Debt-ridden hospital extends begging bowl

Chitungwiza Central Hospital (CCH) is looking for partners to help it provide its health services following government’s failure to allocate enough funds for 2014.

Obadiah Moyo.
Obadiah Moyo.

“Last year, the treasury gave us inadequate funds to run the hospital, as we only got $800,000 out of the requested $12m budget. This year we increased our request to $16m, including $4m for our creditors for 2013, and we are not sure how much we will get,” Obadiah Moyo, the chief executive officer told The Zimbabwean.

Moyo said the situation at the hospital required innovative minds to fill the budget gap.

“We are targeting banks, funeral services, mining companies, the local community, churches, musicians and business people interested in health,” he said.

He added that a fund-raising music show was on the cards along with a golf tournament set for April.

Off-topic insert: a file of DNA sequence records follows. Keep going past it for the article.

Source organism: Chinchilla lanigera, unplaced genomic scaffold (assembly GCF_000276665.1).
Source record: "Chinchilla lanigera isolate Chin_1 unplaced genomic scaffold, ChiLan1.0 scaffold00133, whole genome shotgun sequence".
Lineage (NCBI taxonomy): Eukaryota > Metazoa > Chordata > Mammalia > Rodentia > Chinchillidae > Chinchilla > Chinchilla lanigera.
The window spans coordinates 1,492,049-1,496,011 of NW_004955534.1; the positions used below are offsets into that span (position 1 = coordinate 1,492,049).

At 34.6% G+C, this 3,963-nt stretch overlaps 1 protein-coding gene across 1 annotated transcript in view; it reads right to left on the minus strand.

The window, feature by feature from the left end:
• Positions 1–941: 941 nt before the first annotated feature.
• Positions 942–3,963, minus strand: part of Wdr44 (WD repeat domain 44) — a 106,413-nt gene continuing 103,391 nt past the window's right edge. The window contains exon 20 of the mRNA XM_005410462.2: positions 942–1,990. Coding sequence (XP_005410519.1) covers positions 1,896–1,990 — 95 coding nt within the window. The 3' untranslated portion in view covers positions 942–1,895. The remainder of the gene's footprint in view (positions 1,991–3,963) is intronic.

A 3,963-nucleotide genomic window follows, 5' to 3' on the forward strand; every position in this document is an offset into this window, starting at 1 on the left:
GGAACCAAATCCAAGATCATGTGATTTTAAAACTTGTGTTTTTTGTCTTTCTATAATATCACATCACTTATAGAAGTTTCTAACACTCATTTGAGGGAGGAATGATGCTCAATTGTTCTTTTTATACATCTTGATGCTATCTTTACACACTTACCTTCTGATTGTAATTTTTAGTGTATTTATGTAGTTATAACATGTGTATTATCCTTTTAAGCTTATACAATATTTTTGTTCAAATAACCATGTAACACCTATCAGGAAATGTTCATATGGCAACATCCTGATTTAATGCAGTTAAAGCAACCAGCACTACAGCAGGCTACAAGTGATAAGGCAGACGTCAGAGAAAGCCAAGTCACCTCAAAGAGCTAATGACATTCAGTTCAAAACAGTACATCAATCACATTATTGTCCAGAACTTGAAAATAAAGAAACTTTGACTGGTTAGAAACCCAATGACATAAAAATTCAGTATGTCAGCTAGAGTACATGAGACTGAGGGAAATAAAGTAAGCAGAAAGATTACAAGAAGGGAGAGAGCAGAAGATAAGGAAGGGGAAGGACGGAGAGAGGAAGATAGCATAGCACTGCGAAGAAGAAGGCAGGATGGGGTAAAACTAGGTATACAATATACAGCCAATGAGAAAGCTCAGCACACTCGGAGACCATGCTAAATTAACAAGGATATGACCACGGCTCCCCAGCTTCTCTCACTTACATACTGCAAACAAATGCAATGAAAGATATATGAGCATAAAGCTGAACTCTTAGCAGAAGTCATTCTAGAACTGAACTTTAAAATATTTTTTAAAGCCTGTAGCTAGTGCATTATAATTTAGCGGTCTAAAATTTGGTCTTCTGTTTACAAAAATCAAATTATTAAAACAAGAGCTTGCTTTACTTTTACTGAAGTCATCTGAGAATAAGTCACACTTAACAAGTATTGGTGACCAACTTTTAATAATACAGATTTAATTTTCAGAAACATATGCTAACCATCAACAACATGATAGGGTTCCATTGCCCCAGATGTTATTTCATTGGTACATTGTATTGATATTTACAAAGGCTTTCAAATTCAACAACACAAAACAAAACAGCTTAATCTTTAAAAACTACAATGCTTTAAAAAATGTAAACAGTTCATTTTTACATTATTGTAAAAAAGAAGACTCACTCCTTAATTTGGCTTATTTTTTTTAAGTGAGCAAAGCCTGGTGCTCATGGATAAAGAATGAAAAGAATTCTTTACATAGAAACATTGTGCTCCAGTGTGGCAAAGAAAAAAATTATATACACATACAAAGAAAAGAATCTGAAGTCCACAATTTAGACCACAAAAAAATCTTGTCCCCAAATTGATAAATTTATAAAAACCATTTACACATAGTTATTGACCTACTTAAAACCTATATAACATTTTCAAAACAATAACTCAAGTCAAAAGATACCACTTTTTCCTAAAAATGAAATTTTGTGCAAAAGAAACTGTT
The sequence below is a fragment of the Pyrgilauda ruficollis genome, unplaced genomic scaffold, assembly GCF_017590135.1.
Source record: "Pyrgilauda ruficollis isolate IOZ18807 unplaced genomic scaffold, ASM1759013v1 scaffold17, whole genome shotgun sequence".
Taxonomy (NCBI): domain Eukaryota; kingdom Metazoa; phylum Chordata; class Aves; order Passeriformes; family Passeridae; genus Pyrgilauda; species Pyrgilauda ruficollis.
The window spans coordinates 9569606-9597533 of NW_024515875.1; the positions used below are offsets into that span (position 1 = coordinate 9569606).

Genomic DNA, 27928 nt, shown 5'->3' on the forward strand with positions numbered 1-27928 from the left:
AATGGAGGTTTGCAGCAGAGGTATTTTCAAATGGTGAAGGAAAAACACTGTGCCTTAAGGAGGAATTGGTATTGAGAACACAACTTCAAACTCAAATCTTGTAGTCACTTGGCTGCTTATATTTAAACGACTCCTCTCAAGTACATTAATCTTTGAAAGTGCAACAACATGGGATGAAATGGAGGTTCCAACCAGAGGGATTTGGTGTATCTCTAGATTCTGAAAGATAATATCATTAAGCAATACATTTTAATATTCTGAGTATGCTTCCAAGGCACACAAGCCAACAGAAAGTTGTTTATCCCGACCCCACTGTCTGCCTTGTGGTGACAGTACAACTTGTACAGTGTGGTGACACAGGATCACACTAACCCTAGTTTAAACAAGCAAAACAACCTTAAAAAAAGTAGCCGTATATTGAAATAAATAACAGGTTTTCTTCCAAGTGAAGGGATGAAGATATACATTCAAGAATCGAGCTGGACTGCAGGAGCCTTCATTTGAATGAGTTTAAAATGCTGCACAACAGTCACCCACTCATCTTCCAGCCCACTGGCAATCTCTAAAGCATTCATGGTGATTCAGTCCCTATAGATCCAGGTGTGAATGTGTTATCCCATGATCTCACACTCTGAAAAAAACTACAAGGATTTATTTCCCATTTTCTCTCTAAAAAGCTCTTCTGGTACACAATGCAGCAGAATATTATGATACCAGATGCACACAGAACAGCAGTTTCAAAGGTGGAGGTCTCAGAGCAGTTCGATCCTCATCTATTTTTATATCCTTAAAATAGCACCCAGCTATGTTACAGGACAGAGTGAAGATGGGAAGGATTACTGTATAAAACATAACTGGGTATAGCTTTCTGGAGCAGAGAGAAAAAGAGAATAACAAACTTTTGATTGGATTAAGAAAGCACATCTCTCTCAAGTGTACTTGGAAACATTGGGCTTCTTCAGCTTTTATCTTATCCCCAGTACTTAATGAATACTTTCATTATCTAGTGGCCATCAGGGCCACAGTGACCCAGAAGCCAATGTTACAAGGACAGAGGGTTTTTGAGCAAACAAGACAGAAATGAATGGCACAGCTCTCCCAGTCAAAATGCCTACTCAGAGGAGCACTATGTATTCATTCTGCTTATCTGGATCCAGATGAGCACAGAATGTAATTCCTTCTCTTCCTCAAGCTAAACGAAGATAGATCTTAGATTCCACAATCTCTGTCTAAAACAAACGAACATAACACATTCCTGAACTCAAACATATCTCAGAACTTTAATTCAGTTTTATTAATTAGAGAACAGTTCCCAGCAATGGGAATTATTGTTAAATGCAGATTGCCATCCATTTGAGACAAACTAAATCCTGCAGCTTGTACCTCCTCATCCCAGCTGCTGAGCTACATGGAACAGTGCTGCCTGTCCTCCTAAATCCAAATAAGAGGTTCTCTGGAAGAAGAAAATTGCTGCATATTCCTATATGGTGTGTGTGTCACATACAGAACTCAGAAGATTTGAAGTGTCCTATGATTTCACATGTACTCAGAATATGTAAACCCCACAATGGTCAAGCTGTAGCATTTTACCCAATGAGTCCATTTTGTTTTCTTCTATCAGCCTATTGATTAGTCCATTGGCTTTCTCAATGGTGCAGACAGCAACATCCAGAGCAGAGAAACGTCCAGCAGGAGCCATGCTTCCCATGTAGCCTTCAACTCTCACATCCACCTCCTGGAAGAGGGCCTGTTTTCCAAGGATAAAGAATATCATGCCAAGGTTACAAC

“The Health Transition Fund is supporting maternity services and, through public private partnerships, we last year managed to refurbish female surgical and medical wards, the pharmacy, laboratory and radiology departments.

“Through the assistance from the government funds and the targeted approach, we managed to renovate and refurbish the hospital,” he said.

The HTF is an initiative between government and donors to improve health services. Moyo said limited infrastructure and workforce was hindering the referral hospital from meeting its duties of care.

“Our catchment is huge and there is need to build more wards to meet demand. The current disease burden has resulted in a lot of patients being admitted to the hospital.

There is also shortage of nurses and doctors and the nurse-patient ratio is high with student nurses having to fill the gap,” he said. Moyo assured patients, however, that they could expect quality health services in a clean and safe environment despite the challenges.

“Chitungwiza hospital is International Organisation for Standardisation (ISO) certified for its best practices and we have laid-down procedures for all the wards and departments. We are trying our best to make resources available.”

He added that a quality assurance department and a team of trained auditors was in place to conduct audits in all departments, something that helped them identify problems and take action promptly.

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